Farmers Market -Sort of - Comes to Your Office Door
Businesses support local farmers as they prepare for growing season
The growing season provides opportunities for organizations to start or enhance wellness programs by making it easier for employees to have access to healthy foods.
Fresh vegetables and fruit; meat, eggs, cheese and bread can be delivered to businesses through CSAs â€“ or community supported agriculture. That refers to a venture in which individuals or businesses pre-order to buy a â€śshareâ€ť from a local farmer.
It is growing in popularity among employees.
â€śMore than 125 of our employees recently expressed interest in having a farmers market program at the office for the convenience of getting weekly produce delivered to our organization. Since I didnâ€™t know much about CSAs, I am grateful to have access to the resources from the Douglas County Health Department, Partners for a Healthy City and WELCOM to get our CSA program started,â€ť said Lori Thomas, wellness coordinator at Blue Cross Blue Shield of Nebraska.
Aaron Johnson, project designer at Lamp, Rynearson and Associates, encouraged his organization to add the farmers market idea to its wellness program last summer. He said the experience was great for employees and his family.
â€śWhen a unique-looking vegetable arrived in my weekly produce bag, it reminded me of my grandmother. I used to eat kohlrabis from her garden but hadnâ€™t tasted one in a long time, and I remembered how much I loved to eat them,â€ť said Johnson.
Each week, CSA members receive a bag of produce, eggs, cheese, meat or bread (depending on the type of share purchased). Each bag also comes with recipe ideas for preparing the items. Depending on the selected program, the food arrives either at your office or a nearby designated pick-up location.
â€śWhen businesses implement a CSA, it is a tremendous way to build a healthy culture in your organization, support local agriculture and show that you care about the health of your employees and their families,â€ť said Laura Feyerherm, project coordinator for Partners for a Health City, in collaboration with the Douglas County Health Department and the Wellness Council of the Midlands (WELCOM).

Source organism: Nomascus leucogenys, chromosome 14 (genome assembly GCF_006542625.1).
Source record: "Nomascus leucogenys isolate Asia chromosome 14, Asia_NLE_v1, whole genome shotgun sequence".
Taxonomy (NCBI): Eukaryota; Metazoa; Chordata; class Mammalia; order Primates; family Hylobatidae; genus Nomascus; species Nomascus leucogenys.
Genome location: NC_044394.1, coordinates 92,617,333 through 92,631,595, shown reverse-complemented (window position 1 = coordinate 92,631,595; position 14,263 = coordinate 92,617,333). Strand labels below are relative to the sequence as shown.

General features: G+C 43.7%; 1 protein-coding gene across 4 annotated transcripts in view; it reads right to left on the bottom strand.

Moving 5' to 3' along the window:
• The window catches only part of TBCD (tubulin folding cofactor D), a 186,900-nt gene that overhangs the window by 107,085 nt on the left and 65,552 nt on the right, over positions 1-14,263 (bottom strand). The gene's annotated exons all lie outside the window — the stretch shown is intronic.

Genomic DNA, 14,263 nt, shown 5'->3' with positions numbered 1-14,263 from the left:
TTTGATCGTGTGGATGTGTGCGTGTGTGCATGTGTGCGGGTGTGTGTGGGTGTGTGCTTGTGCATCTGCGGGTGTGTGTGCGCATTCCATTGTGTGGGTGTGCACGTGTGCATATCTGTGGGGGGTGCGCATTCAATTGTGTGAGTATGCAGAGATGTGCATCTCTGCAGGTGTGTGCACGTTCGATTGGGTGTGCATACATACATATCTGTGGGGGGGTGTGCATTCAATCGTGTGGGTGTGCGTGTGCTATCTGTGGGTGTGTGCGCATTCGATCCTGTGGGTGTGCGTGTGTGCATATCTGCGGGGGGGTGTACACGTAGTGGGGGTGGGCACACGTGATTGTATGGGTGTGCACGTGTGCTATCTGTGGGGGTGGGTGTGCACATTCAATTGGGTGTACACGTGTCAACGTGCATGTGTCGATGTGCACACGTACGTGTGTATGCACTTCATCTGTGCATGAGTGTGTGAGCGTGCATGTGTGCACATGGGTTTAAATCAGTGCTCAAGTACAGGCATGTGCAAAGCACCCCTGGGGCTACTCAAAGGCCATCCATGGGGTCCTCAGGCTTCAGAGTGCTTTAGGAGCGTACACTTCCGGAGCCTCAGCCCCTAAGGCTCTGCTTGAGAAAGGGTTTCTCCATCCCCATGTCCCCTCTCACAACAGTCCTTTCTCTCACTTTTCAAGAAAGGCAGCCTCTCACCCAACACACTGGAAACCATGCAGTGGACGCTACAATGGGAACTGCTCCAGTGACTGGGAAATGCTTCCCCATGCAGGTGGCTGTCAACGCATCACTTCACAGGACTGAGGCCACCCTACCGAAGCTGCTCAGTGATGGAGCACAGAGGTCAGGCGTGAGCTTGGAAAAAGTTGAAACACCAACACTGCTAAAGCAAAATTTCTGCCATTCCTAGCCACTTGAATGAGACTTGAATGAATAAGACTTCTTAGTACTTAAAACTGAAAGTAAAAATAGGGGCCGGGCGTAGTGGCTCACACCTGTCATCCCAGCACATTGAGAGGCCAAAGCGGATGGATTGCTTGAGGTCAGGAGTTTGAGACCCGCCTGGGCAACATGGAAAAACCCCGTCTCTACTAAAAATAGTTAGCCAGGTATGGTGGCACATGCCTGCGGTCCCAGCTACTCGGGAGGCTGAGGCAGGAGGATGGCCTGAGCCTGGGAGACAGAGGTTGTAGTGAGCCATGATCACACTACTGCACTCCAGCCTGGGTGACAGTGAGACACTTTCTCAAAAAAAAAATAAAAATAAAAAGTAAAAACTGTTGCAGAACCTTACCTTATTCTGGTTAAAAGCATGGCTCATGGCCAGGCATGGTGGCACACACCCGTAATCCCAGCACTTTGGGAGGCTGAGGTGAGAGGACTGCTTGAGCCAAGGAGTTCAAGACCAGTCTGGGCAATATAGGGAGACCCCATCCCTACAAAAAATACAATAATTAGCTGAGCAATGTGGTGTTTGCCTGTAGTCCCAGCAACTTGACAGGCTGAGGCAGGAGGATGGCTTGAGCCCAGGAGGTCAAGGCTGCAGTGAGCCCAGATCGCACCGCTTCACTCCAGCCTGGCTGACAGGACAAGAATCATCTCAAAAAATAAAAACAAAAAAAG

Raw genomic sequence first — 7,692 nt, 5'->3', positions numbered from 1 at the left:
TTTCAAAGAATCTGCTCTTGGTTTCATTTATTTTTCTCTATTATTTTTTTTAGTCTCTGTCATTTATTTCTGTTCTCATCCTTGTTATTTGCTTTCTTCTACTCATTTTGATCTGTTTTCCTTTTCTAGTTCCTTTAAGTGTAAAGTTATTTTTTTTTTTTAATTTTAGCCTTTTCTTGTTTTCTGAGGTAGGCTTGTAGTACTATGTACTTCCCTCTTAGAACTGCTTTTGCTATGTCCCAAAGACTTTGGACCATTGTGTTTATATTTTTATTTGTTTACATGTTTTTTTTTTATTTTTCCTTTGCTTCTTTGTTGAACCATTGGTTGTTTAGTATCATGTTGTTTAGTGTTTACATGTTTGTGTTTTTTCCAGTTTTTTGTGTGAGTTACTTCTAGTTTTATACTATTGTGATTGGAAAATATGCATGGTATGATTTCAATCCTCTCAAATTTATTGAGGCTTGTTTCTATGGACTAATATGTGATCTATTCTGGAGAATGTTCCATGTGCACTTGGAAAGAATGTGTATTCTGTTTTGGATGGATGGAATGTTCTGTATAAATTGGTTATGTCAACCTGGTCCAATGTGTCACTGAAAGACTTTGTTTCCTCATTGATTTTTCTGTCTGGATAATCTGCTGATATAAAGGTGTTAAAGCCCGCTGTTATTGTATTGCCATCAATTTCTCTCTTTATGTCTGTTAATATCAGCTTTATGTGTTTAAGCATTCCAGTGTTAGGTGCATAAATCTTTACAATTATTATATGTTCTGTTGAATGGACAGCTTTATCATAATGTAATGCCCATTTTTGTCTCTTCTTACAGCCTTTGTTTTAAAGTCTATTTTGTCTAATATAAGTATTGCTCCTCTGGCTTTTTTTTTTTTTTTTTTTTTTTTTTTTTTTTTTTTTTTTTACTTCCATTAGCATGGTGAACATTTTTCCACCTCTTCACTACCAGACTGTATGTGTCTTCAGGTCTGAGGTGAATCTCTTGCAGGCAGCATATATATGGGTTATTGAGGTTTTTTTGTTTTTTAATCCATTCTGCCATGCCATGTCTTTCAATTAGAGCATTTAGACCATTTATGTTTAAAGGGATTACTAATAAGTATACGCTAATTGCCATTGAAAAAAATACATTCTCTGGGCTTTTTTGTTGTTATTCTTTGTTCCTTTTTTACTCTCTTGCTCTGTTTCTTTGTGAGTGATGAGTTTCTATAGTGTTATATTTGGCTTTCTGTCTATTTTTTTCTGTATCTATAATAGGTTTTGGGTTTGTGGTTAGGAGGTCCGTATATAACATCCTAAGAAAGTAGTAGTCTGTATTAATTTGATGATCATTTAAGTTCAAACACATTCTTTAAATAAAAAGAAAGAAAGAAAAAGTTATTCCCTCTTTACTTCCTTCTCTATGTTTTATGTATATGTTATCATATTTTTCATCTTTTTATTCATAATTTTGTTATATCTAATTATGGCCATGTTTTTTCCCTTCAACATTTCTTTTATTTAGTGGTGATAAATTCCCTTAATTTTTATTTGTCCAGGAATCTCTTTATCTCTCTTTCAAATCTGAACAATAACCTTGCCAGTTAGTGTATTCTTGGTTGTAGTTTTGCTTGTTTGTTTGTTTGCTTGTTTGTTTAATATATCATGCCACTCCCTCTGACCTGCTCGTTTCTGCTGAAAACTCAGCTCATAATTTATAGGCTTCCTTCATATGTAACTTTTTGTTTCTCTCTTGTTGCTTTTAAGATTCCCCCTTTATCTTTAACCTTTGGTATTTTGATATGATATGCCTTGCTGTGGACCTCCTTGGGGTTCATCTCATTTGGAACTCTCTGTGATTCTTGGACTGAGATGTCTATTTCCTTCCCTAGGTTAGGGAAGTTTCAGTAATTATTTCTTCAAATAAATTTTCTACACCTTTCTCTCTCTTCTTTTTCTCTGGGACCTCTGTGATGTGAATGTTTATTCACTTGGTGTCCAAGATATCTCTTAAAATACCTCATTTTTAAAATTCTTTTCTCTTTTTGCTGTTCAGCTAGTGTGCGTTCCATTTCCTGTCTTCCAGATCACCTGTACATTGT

Thomas said employees who participate in wellness programs are more productive and happy both at work and at home.
â€śWe have noticed that employees are healthier and more engaged in their life. The addition of a CSA not only adds immense value to our wellness programs but also gives back to the community,â€ť she added.
CSA programs are just one of the resources available to organizations through the Partners for a Healthy City effort, in partnership with the Live Well Omaha: Douglas County Putting Prevention to Work initiative.
â€śIn addition to bringing in locally grown food, CSAs provide critical support to local farmers who benefit from the upfront commitment that helps them invest in seeds, equipment and labor,â€ť said Amy Yaroch, Ph.D., Executive Director, Gretchen Swanson Center for Nutrition.
Thatâ€™s why staff of the Partners for a Healthy City initiative wants to encourage businesses to consider signing up for a CSA. Vouchers are available to help offset the cost of the CSA shares.
The Douglas County Health Department encourages individuals to talk to their employer or organization about their interest in CSAs.
For many farmers, the deadline to sign up for CSAs is March 30th. If your company wants assistance in joining a CSA, contact Laura Feyerherm, Partners for a Healthy City, at 402-934-5795.
You also can learn more at www.partnersforahealthycity.org